When a confectioner leaves a gooey chocolate masterpiece out to dry and harden, its flavor is left unchanged. But chomping down on the hardened sweet manifests in a different experience than chewing the softer variety. And as scientists come to better understand the underlying causes of these distinctive experiences, they're discovering that the differences can fool our minds into underestimating our calorie intake.
There's more to our mouths than just taste buds. Our tongues and palates are moist hotspots for oro-sensory stimulation—feelings known as oral haptics, or mouthfeel, that can profoundly shape the eating experience. (The sight of food can also affect this experience, as can the feel of it in our hands—though in the West, we tend to shovel straight into our mouths using cutlery.)
Scientists recently set out to determine how mouthfeel can affect the perceived number of calories in a sweet. In a paper published last month in Journal of Consumer Research, they say they were driven to investigate this phenomenon because of "the role of mindless eating in contributing to the obesity epidemic" and misguided "calorie estimations and perceived healthfulness" of certain snacks.
There's more to our mouths than just taste buds. Our tongues and palates are moist hotspots for oro-sensory stimulation—feelings known as oral haptics, or mouthfeel, that can profoundly shape the eating experience.
The researchers fed a bunch of undergraduates candy to test how the hardness, smoothness, and chewiness of chocolates affected perceptions of caloric content.
When the students sampled chocolates that were produced by the same manufacturer and differed only in hardness, they wrongly concluded that the softer sweets contained more calories. When they were told to focus on the chewing process for the sweet, the perceptions of higher caloric content of soft chocolates were amplified. And after trying otherwise identical chocolates with smooth and rough textures, the students concluded that rougher textured alternatives were more healthful.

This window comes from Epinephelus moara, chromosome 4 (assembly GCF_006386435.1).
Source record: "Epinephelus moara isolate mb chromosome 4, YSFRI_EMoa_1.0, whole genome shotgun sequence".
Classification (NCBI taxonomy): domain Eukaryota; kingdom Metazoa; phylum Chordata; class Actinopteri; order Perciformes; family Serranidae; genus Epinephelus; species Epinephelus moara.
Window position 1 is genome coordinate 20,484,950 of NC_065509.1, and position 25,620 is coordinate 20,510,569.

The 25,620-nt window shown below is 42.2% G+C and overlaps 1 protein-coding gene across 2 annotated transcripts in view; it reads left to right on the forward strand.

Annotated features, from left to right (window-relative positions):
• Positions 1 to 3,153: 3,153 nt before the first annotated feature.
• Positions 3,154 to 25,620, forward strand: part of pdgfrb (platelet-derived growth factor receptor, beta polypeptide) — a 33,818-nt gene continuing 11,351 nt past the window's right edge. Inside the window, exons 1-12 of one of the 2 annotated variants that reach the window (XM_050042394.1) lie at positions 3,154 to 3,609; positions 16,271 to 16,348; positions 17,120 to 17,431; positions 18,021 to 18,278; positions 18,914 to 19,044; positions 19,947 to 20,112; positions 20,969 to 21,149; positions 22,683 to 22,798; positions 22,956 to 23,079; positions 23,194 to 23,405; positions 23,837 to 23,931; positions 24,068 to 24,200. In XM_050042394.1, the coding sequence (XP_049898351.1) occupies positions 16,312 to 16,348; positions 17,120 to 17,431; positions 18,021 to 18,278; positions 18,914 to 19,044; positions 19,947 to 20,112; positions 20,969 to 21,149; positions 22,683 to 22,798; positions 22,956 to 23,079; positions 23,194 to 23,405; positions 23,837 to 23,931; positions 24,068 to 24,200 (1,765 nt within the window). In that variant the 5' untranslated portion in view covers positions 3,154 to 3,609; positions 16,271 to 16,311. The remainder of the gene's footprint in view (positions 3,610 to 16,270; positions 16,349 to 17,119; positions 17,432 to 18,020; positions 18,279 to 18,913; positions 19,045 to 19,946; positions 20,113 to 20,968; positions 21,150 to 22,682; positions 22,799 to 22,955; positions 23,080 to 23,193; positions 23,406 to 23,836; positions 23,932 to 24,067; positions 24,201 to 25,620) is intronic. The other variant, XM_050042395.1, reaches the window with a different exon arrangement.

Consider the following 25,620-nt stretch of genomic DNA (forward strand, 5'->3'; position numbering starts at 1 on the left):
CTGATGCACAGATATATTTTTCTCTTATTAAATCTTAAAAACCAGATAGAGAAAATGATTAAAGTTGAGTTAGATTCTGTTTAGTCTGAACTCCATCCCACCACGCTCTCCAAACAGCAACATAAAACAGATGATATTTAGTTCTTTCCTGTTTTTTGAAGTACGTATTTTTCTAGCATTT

The findings aren't just applicable to esoteric tongue science. These misperceptions can actually make us fatter.
For the researchers' final experiment, students were told they were taking part in trials for a marketing company—a firm that had gratefully provided them with unlimited brownie bits to eat while they watched advertisements. Students were given Styrofoam cups full of brownie bits, some of which were soft and gooey while others had been hardened by drying. Some students were told to estimate the caloric content of the brownies; others received no such direction.
The researchers found that the students tended to eat more of the soft brownies. Unless, that is, they were asked to estimate the number of calories in the snacks, in which case they were more likely to eat the harder ones.
(Chart: Journal of Consumer Research)
Dipayan Biswas, a University of South Florida marketing professor and a study author, said food companies appear to understand this phenomena, "which is why we see so many food products in the marketplace that vary on haptic dimensions"—such as smooth and crinkle-cut fries.
The real danger foods? The scientists warn that granola bars, trail mixes, and cereals can all seem in our mouths to be more healthful than they really are.